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Black duck

by Lisle


Book Review     

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Publishers Weekly :

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Starred Review. The title of Lisle's (The Art of Keeping Cool) suspenseful novel refers to a rumrunner—one of the boats used during Prohibition to smuggle outlawed liquor into the U.S. Readers will likely look past the awkward frame story—a contemporary student interviews Ruben Hart, who was a child during Prohibition—as they sink deeper into Ruben's story. In the spring of 1929, while Ruben and his friend Jeddy look for lobster pots, they come across a man's body washed up on the beach, elegantly dressed, with a bullet hole through his neck. They go back to report it, but when the police arrive, the body has vanished. The situation grows complicated: Jeddy's father is chief of police, Ruben's father works for general store owner Mr. Riley, whom Ruben suspects may be involved in the bootlegging, and an old fisherman living in a seaside shack is roughed up as some men come looking for a mysterious "ticket." Much is at stake, as many locals supplement their livelihood by unloading the rumrunners, and townsfolk suspect there is a traitor in their midst. This is a gripping tale of families and friendships stretched to the breaking point as the community around Rhode Island's Narragansett Bay is caught in the escalating conflict between rival gangs. Faux reproductions of period articles anchor the narrative and move the story along. Even though readers know from the get-go that the Black Duck will come to no good, they will eagerly turn the pages to find out how. Ages 10-up. (May)

Copyright © Reed Business Information, a division of Reed Elsevier Inc. All rights reserved.

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School Library Journal :

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Starred Review. Gr 7-10–A teen determination to be published in the local paper leads him to Ruben Hart front door and an unlikely friendship. The elderly man has a mysterious past, and David soon becomes wrapped up in his tale of how he played an integral part in the adventures surrounding the legendary rum-running ship called the Black Duck. In 1929, in Newport, RI, Ruben and his friend Jeddy, 14, found a body on the beach. By the time they convinced the authorities to check it out, the dead man had disappeared, and soon both the New York and Boston mobs were after Ruben. The author explores the subject of Prohibition as well as various underlying social themes. She shows the difficulty of staying honest when everyone else is breaking the law and when local authorities all seem to be in on the action. Another issue involves the Coast Guard shooting of three men believed to be rumrunners, and whether the murders were justified. Readers will be inspired by both Ruben and David will to succeed when faced with an overwhelming challenge and how they stand by their convictions in doing so. The decade-alternating chapters may be a bit challenging for reluctant readers, but the riveting mystery and nonstop adventure will provide enough incentive for older readers.–Kimberly Monaghan, formerly at Vernon Area Public Library, IL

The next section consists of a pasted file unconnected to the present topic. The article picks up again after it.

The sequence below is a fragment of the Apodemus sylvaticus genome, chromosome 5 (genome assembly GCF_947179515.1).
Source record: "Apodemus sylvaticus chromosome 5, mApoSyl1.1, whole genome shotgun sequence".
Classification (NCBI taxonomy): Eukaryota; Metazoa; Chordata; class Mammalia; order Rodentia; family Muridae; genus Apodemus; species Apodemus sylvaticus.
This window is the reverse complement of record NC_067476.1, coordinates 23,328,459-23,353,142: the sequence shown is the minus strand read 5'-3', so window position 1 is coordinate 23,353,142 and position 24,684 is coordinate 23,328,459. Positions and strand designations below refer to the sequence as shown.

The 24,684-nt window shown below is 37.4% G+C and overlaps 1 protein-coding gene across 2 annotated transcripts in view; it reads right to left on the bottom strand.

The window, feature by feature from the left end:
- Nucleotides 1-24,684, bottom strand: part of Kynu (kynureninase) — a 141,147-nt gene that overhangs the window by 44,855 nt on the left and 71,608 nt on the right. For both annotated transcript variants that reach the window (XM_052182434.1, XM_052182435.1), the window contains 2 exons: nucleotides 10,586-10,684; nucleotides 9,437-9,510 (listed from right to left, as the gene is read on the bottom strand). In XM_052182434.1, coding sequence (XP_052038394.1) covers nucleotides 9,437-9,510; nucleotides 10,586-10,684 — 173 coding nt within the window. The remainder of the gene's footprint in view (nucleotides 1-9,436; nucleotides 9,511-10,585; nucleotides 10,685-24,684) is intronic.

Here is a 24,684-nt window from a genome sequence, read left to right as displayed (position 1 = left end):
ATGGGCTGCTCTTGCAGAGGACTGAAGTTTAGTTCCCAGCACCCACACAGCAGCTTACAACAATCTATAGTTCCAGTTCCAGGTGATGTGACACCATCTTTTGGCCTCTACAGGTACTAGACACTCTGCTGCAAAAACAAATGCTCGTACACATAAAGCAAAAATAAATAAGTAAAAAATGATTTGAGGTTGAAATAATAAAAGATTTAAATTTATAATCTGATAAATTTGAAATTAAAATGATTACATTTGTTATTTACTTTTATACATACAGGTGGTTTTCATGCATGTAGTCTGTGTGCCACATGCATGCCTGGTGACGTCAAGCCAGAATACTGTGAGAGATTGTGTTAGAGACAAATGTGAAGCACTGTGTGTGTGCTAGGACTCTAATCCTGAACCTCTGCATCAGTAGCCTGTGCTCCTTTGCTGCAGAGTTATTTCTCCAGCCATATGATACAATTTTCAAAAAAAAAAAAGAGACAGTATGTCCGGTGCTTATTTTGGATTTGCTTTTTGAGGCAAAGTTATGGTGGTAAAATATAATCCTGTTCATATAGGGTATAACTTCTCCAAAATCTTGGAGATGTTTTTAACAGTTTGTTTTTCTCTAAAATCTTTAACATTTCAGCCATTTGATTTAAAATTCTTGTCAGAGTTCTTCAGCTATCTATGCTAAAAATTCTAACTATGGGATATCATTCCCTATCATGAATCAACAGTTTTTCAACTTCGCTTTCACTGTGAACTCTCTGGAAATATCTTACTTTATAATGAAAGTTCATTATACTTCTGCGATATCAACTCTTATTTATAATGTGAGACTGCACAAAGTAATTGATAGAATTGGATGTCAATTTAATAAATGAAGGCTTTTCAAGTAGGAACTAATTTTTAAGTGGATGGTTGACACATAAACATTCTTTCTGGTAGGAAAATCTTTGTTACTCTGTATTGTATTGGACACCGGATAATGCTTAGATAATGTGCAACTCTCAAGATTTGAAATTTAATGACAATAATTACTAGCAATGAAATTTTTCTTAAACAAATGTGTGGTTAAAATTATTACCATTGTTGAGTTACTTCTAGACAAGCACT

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BookList :

From BookList, May 1, 2006, Copyright © American Library Association. Used with permission.

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Gr. 7-10. David, a 14-year-old aspiring journalist, suspects that his elderly neighbor, Ruben, has a story to tell about Prohibition in their Rhode Island town, and he wonders “how to pry it out of the geezer.” Surprisingly, Ruben opens up, and his chapter-length recollections of “rumrunners and highjackers, fast boats and dark nights,” form the bulk of this gripping, layered mystery, which begins with young Ruben's discovery of a dead body. Questions about the corpse's identity draw Ruben into a dangerous local smuggling war. Transitions between then and now are sometimes jarring, and David is more narrative device than defined character: he poses the questions that the reader wants answered. Still, the setting's cinematic detail brings the exhilarating action close, and readers will easily see themselves in young Ruben, whose boiling frustration with family and convention lead him deeper into adventure. The ethical questions will also fascinate teens: Were the locals less guilty than the big-city crime bosses? How do you piece together a story when “there's no way of getting back there for a clear view”?
GillianEngberg.

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